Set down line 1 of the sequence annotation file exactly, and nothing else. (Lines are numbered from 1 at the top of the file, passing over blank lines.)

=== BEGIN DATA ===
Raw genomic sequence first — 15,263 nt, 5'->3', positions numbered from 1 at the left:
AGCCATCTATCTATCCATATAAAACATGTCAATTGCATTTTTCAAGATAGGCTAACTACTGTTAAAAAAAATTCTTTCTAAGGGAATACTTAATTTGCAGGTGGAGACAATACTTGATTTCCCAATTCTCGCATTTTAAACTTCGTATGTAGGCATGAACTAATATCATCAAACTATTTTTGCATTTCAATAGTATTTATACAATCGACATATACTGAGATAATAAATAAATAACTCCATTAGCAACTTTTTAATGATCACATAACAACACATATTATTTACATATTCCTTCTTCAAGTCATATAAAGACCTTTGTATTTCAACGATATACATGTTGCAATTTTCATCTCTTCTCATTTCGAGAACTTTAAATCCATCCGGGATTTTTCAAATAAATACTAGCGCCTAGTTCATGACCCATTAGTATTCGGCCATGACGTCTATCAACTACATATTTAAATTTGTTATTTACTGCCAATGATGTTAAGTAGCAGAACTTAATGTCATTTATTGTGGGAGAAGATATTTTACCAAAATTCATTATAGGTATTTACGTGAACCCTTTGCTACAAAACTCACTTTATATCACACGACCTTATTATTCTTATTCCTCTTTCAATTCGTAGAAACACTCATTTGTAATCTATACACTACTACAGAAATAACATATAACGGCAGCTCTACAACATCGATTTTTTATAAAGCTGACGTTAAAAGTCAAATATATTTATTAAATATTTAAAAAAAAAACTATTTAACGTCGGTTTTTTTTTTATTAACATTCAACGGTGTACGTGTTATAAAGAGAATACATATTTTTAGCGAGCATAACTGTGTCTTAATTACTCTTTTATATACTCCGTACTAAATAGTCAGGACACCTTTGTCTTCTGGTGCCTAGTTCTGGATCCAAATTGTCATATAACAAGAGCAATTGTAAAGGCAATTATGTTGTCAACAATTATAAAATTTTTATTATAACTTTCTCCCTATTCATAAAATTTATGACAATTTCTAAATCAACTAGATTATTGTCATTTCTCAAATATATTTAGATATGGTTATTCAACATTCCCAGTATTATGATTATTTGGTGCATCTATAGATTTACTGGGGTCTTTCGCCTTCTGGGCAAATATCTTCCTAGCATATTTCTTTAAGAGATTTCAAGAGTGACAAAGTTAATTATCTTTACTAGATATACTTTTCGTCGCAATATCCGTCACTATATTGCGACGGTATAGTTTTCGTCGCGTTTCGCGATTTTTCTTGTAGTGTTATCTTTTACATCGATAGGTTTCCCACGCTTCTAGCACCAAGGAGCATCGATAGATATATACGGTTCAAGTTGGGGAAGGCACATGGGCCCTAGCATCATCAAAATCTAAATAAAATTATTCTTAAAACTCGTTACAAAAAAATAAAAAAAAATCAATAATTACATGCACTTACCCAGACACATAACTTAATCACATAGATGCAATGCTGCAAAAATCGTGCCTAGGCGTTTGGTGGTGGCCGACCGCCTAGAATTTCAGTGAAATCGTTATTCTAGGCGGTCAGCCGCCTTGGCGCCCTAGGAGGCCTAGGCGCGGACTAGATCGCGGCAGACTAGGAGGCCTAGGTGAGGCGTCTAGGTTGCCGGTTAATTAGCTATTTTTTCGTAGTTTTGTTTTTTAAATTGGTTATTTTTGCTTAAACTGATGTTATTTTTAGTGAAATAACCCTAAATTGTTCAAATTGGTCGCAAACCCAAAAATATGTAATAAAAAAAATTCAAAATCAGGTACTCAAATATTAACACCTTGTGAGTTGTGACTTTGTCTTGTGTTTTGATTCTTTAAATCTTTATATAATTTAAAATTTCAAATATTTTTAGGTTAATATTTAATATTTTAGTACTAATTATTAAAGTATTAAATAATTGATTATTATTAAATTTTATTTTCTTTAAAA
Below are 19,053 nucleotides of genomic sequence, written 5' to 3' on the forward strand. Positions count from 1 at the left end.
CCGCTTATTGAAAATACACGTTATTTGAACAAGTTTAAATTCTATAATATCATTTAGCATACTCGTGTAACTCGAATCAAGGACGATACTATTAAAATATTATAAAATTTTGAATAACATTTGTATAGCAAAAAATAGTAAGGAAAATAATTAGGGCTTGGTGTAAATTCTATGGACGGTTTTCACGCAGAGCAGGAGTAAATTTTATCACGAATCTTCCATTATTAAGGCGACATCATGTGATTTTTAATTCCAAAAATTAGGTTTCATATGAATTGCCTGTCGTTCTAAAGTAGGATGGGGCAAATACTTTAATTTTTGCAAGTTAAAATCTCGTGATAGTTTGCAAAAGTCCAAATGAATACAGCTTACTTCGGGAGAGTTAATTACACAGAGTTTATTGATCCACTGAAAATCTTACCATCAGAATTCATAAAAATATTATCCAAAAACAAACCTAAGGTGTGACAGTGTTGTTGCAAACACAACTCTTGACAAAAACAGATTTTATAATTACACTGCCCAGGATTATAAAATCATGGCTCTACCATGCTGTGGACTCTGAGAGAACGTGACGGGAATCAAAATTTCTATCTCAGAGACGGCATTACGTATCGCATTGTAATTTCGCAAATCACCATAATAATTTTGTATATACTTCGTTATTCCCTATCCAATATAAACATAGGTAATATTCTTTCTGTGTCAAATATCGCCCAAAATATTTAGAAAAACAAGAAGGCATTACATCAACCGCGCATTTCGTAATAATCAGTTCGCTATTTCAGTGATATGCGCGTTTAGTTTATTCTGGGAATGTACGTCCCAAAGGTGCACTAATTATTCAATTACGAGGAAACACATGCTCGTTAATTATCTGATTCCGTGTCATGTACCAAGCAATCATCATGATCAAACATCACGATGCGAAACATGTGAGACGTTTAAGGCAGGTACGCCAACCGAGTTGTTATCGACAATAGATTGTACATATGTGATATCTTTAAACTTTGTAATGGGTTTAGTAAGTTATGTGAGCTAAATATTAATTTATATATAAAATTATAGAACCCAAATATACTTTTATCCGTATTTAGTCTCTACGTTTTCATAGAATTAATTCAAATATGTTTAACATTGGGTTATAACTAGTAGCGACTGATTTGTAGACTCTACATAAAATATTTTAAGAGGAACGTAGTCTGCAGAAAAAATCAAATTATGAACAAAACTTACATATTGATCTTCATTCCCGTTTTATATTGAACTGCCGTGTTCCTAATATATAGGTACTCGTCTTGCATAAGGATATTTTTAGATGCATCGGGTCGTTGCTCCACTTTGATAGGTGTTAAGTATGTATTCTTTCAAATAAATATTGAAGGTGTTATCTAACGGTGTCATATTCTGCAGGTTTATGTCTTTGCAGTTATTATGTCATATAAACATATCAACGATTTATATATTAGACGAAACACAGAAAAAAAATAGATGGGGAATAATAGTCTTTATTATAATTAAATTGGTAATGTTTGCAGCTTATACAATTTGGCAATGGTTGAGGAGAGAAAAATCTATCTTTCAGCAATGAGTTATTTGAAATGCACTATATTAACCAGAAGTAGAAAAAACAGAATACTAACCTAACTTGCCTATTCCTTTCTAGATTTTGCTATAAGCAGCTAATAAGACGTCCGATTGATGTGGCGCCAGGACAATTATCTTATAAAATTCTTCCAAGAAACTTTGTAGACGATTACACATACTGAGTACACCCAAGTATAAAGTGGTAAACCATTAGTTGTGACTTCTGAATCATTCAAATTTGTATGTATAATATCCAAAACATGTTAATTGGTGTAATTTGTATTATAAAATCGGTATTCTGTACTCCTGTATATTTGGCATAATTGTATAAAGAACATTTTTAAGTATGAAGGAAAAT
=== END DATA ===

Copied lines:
Raw genomic sequence first — 15,263 nt, 5'->3', positions numbered from 1 at the left: